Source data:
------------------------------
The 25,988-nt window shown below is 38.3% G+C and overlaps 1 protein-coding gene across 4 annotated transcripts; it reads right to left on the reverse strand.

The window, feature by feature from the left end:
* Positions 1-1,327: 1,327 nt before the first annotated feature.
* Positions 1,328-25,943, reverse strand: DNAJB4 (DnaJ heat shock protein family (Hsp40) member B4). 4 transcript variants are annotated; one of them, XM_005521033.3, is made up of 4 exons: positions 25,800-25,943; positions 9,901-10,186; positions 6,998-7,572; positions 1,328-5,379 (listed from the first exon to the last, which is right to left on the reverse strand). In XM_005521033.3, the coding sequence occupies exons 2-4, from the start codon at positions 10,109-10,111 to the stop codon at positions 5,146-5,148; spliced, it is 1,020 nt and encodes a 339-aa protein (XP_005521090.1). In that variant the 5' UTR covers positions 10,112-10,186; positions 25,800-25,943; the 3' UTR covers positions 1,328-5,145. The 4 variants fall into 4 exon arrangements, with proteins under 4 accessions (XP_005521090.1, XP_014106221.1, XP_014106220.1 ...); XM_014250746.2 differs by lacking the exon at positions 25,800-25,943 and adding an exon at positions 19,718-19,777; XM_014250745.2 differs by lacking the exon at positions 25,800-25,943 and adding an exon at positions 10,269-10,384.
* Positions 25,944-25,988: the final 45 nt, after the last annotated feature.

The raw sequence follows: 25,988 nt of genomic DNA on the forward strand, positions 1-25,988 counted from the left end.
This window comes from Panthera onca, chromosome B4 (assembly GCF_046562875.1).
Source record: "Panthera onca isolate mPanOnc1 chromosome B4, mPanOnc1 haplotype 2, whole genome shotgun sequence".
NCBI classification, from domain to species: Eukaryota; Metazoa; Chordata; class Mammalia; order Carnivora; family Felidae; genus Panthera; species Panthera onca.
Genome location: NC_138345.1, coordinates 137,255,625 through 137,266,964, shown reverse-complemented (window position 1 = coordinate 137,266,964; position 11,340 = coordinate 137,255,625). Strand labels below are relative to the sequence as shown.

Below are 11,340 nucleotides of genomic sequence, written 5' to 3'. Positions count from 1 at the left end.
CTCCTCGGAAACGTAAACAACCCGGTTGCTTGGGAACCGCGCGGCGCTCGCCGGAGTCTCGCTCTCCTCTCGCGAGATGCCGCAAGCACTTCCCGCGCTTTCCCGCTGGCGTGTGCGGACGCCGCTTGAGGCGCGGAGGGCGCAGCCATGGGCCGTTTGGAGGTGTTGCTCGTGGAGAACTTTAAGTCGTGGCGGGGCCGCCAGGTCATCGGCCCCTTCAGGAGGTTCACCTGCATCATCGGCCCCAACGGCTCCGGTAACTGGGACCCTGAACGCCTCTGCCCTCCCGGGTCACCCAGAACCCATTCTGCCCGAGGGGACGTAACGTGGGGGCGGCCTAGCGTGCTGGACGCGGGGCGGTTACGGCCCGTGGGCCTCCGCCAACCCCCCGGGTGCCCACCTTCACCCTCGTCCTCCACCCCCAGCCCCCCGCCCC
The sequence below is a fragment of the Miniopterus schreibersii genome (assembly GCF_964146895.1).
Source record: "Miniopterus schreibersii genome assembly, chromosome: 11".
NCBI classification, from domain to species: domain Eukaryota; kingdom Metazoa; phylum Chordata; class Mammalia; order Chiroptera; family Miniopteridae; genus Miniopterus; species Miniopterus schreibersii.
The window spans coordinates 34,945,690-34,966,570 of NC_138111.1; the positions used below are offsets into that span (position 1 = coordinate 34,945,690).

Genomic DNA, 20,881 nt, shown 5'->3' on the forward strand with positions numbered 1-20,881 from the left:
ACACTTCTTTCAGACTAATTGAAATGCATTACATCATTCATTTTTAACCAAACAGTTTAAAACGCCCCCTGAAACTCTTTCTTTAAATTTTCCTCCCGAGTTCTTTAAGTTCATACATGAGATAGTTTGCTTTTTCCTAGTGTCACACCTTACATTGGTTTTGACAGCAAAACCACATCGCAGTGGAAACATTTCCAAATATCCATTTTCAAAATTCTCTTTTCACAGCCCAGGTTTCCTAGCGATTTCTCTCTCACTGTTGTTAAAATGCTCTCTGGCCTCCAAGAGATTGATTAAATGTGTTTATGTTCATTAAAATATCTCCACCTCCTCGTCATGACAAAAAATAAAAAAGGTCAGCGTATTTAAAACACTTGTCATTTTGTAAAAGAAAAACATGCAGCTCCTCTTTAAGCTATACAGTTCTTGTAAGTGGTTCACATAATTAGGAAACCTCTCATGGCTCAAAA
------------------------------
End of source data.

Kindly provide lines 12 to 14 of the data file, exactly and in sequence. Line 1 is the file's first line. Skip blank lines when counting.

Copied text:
CTCCTCGGAAACGTAAACAACCCGGTTGCTTGGGAACCGCGCGGCGCTCGCCGGAGTCTCGCTCTCCTCTCGCGAGATGCCGCAAGCACTTCCCGCGCTTTCCCGCTGGCGTGTGCGGACGCCGCTTGAGGCGCGGAGGGCGCAGCCATGGGCCGTTTGGAGGTGTTGCTCGTGGAGAACTTTAAGTCGTGGCGGGGCCGCCAGGTCATCGGCCCCTTCAGGAGGTTCACCTGCATCATCGGCCCCAACGGCTCCGGTAACTGGGACCCTGAACGCCTCTGCCCTCCCGGGTCACCCAGAACCCATTCTGCCCGAGGGGACGTAACGTGGGGGCGGCCTAGCGTGCTGGACGCGGGGCGGTTACGGCCCGTGGGCCTCCGCCAACCCCCCGGGTGCCCACCTTCACCCTCGTCCTCCACCCCCAGCCCCCCGCCCC
The sequence below is a fragment of the Miniopterus schreibersii genome (assembly GCF_964146895.1).
Source record: "Miniopterus schreibersii genome assembly, chromosome: 11".